Richard Whately wrote, “A person is called selfish, not for pursuing his or her own good, but for neglecting his or her neighbour’s.”
So, instead of being selfish, always promoting ourselves and demanding our own way, Paul tells us to work together, to at least agree to disagree and to love one another.
That’s why Jesus told us in Matthew 7:12 “Do to others whatever you would like them to do to you. This is the essence of all that is taught in the law and the prophets.”
That should be enough, but it’s really not that easy, is it? After all, if it was easy, everybody would be doing it. Outspoken atheist Richard Dawkins acknowledged that when he said, “Let us try to teach generosity and altruism, because we are born selfish.”
In the church, we call being born selfish all a part of inherent depravity or the sinful nature we are born with. And while we can’t do anything about that, the Discipline of the Wesleyan Church explains what the solution is, “But through Jesus Christ, the prevenient grace of God makes possible what humans in self-effort cannot do.”
Let’s go back to our scripture, Philippians 2:5 You must have the same attitude that Christ Jesus had.
So here is The Secret
Have you ever been told you have an attitude? Or perhaps you’ve been told not to have an attitude or to change your attitude.
Attitude is something I’ve been told I’ve had and something I’ve been told not to have.
Through the years, I have heard, “Don’t give me any of that attitude, young man.” And “I don’t like your attitude.” On the other hand, I’ve been told that I have a positive attitude.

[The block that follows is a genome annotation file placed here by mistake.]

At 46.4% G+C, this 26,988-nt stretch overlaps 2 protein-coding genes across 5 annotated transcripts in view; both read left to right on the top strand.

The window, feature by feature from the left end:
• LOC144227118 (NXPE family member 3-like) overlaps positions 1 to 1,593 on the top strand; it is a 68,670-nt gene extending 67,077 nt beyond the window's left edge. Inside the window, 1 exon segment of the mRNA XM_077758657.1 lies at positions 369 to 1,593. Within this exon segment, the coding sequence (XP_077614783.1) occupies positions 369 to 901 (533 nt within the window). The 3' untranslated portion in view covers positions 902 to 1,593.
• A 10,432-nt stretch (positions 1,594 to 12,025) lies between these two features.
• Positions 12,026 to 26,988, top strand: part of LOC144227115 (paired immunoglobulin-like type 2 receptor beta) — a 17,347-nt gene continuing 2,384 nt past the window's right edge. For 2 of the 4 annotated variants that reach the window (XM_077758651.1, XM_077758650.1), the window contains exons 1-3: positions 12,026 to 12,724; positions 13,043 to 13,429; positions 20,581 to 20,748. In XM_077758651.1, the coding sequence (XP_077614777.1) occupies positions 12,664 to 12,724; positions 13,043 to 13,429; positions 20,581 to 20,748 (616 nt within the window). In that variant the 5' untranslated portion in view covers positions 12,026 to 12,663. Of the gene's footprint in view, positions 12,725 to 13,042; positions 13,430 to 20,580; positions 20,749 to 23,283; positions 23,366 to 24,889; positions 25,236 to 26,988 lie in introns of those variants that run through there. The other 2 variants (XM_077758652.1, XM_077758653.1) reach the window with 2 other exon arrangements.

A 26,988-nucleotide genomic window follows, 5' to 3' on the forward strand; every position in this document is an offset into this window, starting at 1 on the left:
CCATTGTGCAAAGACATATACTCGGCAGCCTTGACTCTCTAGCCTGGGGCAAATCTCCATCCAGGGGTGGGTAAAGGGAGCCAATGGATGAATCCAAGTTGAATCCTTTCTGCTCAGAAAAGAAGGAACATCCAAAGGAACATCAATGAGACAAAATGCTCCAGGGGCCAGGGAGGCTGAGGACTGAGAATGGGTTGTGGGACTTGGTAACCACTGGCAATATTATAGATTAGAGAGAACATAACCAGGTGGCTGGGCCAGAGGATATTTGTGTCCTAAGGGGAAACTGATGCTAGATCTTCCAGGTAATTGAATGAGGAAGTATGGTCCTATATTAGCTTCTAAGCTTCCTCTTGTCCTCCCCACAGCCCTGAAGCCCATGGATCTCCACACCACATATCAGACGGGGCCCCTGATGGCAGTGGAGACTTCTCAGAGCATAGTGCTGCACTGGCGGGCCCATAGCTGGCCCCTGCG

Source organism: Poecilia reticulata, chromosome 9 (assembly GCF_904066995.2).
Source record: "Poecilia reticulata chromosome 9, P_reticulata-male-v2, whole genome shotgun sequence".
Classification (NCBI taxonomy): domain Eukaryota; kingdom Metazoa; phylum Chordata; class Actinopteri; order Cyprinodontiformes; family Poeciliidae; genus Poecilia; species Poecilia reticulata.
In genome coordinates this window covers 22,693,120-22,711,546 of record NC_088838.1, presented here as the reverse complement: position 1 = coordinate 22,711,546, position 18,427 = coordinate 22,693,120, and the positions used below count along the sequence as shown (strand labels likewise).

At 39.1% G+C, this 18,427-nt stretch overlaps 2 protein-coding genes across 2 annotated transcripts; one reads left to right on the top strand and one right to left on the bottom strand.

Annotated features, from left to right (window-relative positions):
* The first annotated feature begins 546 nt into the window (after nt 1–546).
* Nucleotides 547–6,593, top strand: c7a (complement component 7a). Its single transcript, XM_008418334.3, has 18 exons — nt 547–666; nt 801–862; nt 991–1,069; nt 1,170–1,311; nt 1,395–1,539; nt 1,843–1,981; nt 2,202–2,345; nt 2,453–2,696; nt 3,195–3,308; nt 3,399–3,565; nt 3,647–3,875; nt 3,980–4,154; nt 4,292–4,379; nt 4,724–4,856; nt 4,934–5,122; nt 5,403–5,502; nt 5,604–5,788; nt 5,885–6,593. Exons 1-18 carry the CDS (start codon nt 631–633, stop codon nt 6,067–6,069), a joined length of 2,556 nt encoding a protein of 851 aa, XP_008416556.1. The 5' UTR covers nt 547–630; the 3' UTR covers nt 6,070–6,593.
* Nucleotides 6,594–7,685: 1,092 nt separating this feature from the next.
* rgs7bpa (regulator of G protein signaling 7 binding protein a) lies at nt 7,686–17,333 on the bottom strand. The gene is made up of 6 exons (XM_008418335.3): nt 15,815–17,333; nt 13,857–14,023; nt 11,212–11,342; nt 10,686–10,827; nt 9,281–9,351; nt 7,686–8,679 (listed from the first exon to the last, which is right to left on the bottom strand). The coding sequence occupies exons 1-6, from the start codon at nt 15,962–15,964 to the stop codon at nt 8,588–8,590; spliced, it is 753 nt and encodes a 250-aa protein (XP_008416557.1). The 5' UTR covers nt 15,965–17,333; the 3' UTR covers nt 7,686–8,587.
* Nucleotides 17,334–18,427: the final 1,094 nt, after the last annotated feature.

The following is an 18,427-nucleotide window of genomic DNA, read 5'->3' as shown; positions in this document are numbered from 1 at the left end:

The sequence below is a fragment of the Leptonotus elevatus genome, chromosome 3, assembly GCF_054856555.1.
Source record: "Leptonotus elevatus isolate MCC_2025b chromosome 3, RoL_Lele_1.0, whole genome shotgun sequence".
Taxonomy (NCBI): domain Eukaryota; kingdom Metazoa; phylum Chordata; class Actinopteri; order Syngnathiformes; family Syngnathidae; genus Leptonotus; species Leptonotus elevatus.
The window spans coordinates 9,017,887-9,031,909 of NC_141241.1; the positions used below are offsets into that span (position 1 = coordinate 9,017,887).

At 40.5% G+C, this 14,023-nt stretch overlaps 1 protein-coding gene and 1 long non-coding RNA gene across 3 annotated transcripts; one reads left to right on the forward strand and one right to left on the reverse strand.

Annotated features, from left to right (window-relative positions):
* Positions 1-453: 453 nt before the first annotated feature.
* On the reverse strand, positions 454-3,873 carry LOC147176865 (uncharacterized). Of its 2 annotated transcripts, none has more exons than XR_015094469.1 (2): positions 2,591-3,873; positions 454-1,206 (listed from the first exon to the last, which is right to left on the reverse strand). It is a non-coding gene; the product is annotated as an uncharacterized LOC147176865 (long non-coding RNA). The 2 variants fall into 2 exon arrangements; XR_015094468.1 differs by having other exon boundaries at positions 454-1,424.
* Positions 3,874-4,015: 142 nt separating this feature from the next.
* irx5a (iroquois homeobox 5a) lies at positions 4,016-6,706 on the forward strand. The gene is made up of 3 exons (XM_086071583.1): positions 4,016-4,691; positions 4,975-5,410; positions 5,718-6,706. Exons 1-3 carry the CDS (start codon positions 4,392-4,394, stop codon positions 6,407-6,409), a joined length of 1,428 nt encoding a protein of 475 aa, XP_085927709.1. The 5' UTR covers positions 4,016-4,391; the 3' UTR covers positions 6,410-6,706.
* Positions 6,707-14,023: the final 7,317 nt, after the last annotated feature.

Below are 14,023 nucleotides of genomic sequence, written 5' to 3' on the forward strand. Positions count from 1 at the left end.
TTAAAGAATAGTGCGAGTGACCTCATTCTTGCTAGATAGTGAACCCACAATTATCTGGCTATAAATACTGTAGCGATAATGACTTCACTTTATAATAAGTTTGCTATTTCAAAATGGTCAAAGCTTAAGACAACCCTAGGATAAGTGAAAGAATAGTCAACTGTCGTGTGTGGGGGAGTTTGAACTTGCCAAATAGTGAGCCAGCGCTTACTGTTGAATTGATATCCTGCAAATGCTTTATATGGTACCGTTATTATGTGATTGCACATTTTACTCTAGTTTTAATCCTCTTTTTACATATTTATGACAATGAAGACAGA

Dictionary.com defines attitude this way, Attitude [ at-i-tood, -tyood ] manner, disposition, feeling, position, etc., with regard to a person or thing; tendency or orientation, especially of the mind.
It was Winston Churchill who reminded us that “Attitude is a little thing that makes a big difference.”
And not only are we told to have the attitude of Christ, but Paul then lays out what Jesus’ attitude was, Philippians 2:6–8 Though he was God, he did not think of equality with God as something to cling to. Instead, he gave up his divine privileges; he took the humble position of a slave and was born as a human being. When he appeared in human form, he humbled himself in obedience to God and died a criminal’s death on a cross.
Now, obviously, we aren’t God, so we can’t give up our divine privilege, but we can follow Christ’s example.
That’s the secret, as Christ followers, we are supposed to follow Christ’s teaching, and we are supposed to follow his example.
Do you remember back in the 90s, when we went through the entire WWJD, What would Jesus Do phase? It was on coffee mugs, mouse pads, on bumper stickers and on T-shirts. We don’t hear much about it now, but the idea is still valid. What is the attitude of Christ? And how can we reflect it, and exemplify it, as much as possible?